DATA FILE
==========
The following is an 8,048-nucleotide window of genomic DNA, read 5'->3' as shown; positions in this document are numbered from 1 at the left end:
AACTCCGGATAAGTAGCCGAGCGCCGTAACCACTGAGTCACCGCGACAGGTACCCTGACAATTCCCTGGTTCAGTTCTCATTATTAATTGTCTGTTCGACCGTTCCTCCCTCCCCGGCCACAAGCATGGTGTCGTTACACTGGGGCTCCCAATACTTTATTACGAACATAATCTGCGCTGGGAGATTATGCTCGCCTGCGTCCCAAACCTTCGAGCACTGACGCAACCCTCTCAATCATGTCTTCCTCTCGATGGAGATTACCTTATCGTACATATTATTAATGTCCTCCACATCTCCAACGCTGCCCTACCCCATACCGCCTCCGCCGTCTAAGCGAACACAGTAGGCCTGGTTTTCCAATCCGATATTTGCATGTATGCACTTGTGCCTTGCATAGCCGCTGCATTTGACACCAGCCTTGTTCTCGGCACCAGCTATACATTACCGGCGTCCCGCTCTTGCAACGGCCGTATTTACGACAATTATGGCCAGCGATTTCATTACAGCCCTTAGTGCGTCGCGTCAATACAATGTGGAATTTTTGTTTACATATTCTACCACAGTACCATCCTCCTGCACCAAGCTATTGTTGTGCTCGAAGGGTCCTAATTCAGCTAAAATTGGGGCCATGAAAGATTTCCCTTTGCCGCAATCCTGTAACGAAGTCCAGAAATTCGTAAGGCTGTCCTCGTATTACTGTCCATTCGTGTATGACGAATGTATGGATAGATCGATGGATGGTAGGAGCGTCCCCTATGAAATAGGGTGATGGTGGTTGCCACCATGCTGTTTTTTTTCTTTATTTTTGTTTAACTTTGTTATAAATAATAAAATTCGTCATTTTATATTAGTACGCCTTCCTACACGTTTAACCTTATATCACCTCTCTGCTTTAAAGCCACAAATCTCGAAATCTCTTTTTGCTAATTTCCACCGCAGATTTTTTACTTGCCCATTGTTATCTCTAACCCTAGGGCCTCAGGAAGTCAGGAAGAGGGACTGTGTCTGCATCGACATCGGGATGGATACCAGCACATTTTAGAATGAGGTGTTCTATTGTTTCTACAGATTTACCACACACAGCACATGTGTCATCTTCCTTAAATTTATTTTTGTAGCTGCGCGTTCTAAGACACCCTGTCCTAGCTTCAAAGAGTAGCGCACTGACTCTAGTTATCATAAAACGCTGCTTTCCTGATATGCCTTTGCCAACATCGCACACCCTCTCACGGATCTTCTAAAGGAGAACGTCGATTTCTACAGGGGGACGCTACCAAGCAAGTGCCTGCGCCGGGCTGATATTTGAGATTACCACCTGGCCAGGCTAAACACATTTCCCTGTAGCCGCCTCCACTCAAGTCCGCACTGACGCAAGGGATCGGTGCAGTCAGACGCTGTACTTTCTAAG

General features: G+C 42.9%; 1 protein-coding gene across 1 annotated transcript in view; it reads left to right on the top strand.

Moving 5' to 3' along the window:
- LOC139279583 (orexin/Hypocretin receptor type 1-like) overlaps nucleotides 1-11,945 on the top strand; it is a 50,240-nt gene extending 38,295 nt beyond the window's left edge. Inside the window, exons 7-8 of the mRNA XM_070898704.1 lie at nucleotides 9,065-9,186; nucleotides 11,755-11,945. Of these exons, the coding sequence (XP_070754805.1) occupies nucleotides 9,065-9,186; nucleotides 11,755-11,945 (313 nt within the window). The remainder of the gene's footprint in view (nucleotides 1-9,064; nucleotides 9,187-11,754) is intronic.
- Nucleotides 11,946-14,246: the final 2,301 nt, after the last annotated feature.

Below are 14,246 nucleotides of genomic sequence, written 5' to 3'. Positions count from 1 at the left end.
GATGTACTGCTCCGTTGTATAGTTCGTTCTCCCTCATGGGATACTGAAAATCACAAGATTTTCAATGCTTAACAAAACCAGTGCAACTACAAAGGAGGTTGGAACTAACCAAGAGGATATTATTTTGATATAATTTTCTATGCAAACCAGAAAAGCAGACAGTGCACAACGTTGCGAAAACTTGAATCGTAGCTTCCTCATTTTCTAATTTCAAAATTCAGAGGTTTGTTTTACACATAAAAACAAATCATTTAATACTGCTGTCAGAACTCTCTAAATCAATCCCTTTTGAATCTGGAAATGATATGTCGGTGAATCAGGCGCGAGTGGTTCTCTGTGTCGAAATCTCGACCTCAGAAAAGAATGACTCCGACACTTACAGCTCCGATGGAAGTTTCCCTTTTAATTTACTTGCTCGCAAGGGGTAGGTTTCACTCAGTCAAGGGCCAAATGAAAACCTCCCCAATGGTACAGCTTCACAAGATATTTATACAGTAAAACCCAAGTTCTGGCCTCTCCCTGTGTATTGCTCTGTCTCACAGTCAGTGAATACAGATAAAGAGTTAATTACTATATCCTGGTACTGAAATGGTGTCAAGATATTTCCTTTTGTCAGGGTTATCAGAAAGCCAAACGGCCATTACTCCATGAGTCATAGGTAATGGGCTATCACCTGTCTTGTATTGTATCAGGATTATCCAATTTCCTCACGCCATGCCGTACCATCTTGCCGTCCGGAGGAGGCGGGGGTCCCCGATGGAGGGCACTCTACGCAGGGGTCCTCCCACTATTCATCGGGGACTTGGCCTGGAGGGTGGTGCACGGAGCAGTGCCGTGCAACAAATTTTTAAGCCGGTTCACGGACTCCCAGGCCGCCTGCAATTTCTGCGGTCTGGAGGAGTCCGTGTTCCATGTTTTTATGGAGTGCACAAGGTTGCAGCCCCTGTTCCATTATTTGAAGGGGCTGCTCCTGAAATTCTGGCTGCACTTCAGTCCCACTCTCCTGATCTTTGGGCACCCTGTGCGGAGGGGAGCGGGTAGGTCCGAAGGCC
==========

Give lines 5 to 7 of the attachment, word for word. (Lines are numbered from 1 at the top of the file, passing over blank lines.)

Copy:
- LOC139279583 (orexin/Hypocretin receptor type 1-like) overlaps nucleotides 1-11,945 on the top strand; it is a 50,240-nt gene extending 38,295 nt beyond the window's left edge. Inside the window, exons 7-8 of the mRNA XM_070898704.1 lie at nucleotides 9,065-9,186; nucleotides 11,755-11,945. Of these exons, the coding sequence (XP_070754805.1) occupies nucleotides 9,065-9,186; nucleotides 11,755-11,945 (313 nt within the window). The remainder of the gene's footprint in view (nucleotides 1-9,064; nucleotides 9,187-11,754) is intronic.
- Nucleotides 11,946-14,246: the final 2,301 nt, after the last annotated feature.

Below are 14,246 nucleotides of genomic sequence, written 5' to 3'. Positions count from 1 at the left end.